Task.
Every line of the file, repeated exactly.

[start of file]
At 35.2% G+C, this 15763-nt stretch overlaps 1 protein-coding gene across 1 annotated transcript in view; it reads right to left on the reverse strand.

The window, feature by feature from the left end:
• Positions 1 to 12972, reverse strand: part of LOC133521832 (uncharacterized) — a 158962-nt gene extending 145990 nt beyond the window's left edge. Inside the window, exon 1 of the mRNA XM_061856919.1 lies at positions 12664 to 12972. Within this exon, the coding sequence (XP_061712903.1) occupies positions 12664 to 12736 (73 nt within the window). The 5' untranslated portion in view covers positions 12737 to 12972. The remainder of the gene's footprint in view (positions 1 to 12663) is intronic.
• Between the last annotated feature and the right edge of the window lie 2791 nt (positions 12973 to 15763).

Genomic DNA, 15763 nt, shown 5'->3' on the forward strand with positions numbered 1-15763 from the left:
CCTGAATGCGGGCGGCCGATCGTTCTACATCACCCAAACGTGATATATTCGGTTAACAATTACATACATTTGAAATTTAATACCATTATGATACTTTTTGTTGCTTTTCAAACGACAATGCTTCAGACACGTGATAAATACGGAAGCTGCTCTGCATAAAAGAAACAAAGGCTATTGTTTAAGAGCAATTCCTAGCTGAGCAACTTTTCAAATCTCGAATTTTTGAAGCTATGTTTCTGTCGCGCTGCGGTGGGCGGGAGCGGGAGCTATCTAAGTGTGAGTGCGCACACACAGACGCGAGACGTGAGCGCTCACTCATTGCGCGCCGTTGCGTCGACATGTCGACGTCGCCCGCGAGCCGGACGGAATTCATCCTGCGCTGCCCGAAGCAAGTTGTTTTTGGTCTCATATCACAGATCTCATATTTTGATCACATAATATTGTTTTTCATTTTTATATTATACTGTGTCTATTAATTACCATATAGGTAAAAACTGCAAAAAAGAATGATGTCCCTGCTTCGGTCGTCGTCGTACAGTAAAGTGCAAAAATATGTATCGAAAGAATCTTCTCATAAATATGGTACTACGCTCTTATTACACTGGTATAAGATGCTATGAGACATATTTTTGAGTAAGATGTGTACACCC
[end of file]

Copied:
At 35.2% G+C, this 15763-nt stretch overlaps 1 protein-coding gene across 1 annotated transcript in view; it reads right to left on the reverse strand.

The window, feature by feature from the left end:
• Positions 1 to 12972, reverse strand: part of LOC133521832 (uncharacterized) — a 158962-nt gene extending 145990 nt beyond the window's left edge. Inside the window, exon 1 of the mRNA XM_061856919.1 lies at positions 12664 to 12972. Within this exon, the coding sequence (XP_061712903.1) occupies positions 12664 to 12736 (73 nt within the window). The 5' untranslated portion in view covers positions 12737 to 12972. The remainder of the gene's footprint in view (positions 1 to 12663) is intronic.
• Between the last annotated feature and the right edge of the window lie 2791 nt (positions 12973 to 15763).

Genomic DNA, 15763 nt, shown 5'->3' on the forward strand with positions numbered 1-15763 from the left:
CCTGAATGCGGGCGGCCGATCGTTCTACATCACCCAAACGTGATATATTCGGTTAACAATTACATACATTTGAAATTTAATACCATTATGATACTTTTTGTTGCTTTTCAAACGACAATGCTTCAGACACGTGATAAATACGGAAGCTGCTCTGCATAAAAGAAACAAAGGCTATTGTTTAAGAGCAATTCCTAGCTGAGCAACTTTTCAAATCTCGAATTTTTGAAGCTATGTTTCTGTCGCGCTGCGGTGGGCGGGAGCGGGAGCTATCTAAGTGTGAGTGCGCACACACAGACGCGAGACGTGAGCGCTCACTCATTGCGCGCCGTTGCGTCGACATGTCGACGTCGCCCGCGAGCCGGACGGAATTCATCCTGCGCTGCCCGAAGCAAGTTGTTTTTGGTCTCATATCACAGATCTCATATTTTGATCACATAATATTGTTTTTCATTTTTATATTATACTGTGTCTATTAATTACCATATAGGTAAAAACTGCAAAAAAGAATGATGTCCCTGCTTCGGTCGTCGTCGTACAGTAAAGTGCAAAAATATGTATCGAAAGAATCTTCTCATAAATATGGTACTACGCTCTTATTACACTGGTATAAGATGCTATGAGACATATTTTTGAGTAAGATGTGTACACCC